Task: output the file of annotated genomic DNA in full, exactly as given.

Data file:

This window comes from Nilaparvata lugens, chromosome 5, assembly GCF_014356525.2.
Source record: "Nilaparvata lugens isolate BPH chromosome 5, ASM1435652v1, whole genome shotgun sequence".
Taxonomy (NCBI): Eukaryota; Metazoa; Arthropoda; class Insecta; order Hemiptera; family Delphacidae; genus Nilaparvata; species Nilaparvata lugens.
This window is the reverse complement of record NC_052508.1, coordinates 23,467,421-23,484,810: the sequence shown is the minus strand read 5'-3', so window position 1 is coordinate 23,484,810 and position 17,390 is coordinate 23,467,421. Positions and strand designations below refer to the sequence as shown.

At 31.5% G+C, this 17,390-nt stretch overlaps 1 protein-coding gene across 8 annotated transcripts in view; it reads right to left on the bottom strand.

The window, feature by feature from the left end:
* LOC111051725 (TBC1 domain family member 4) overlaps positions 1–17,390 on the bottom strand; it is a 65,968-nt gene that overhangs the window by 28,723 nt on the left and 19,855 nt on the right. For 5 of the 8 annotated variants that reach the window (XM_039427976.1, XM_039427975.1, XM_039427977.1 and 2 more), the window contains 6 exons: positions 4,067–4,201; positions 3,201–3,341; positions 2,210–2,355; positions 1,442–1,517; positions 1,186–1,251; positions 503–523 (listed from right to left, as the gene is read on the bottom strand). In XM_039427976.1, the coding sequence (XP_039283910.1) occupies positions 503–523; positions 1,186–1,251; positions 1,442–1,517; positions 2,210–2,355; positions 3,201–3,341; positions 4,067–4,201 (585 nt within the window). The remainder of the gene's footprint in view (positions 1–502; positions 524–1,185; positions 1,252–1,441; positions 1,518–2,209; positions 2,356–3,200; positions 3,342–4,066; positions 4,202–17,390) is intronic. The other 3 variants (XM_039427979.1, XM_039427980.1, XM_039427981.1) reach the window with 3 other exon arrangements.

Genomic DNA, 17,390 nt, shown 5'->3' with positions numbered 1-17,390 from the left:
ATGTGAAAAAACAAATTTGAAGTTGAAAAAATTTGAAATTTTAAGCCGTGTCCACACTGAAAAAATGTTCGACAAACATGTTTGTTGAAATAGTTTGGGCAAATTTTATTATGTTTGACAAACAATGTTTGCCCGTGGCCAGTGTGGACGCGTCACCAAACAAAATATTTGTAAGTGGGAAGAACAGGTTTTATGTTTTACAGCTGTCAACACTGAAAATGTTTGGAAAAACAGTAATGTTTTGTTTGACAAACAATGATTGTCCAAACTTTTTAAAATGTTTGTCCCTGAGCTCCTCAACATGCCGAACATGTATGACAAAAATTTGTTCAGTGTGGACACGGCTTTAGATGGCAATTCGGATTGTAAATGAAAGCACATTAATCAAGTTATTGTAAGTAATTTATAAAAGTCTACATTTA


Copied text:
This window comes from Nilaparvata lugens, chromosome 5, assembly GCF_014356525.2.
Source record: "Nilaparvata lugens isolate BPH chromosome 5, ASM1435652v1, whole genome shotgun sequence".
Taxonomy (NCBI): Eukaryota; Metazoa; Arthropoda; class Insecta; order Hemiptera; family Delphacidae; genus Nilaparvata; species Nilaparvata lugens.
This window is the reverse complement of record NC_052508.1, coordinates 23,467,421-23,484,810: the sequence shown is the minus strand read 5'-3', so window position 1 is coordinate 23,484,810 and position 17,390 is coordinate 23,467,421. Positions and strand designations below refer to the sequence as shown.

At 31.5% G+C, this 17,390-nt stretch overlaps 1 protein-coding gene across 8 annotated transcripts in view; it reads right to left on the bottom strand.

The window, feature by feature from the left end:
* LOC111051725 (TBC1 domain family member 4) overlaps positions 1–17,390 on the bottom strand; it is a 65,968-nt gene that overhangs the window by 28,723 nt on the left and 19,855 nt on the right. For 5 of the 8 annotated variants that reach the window (XM_039427976.1, XM_039427975.1, XM_039427977.1 and 2 more), the window contains 6 exons: positions 4,067–4,201; positions 3,201–3,341; positions 2,210–2,355; positions 1,442–1,517; positions 1,186–1,251; positions 503–523 (listed from right to left, as the gene is read on the bottom strand). In XM_039427976.1, the coding sequence (XP_039283910.1) occupies positions 503–523; positions 1,186–1,251; positions 1,442–1,517; positions 2,210–2,355; positions 3,201–3,341; positions 4,067–4,201 (585 nt within the window). The remainder of the gene's footprint in view (positions 1–502; positions 524–1,185; positions 1,252–1,441; positions 1,518–2,209; positions 2,356–3,200; positions 3,342–4,066; positions 4,202–17,390) is intronic. The other 3 variants (XM_039427979.1, XM_039427980.1, XM_039427981.1) reach the window with 3 other exon arrangements.

Genomic DNA, 17,390 nt, shown 5'->3' with positions numbered 1-17,390 from the left:
ATGTGAAAAAACAAATTTGAAGTTGAAAAAATTTGAAATTTTAAGCCGTGTCCACACTGAAAAAATGTTCGACAAACATGTTTGTTGAAATAGTTTGGGCAAATTTTATTATGTTTGACAAACAATGTTTGCCCGTGGCCAGTGTGGACGCGTCACCAAACAAAATATTTGTAAGTGGGAAGAACAGGTTTTATGTTTTACAGCTGTCAACACTGAAAATGTTTGGAAAAACAGTAATGTTTTGTTTGACAAACAATGATTGTCCAAACTTTTTAAAATGTTTGTCCCTGAGCTCCTCAACATGCCGAACATGTATGACAAAAATTTGTTCAGTGTGGACACGGCTTTAGATGGCAATTCGGATTGTAAATGAAAGCACATTAATCAAGTTATTGTAAGTAATTTATAAAAGTCTACATTTA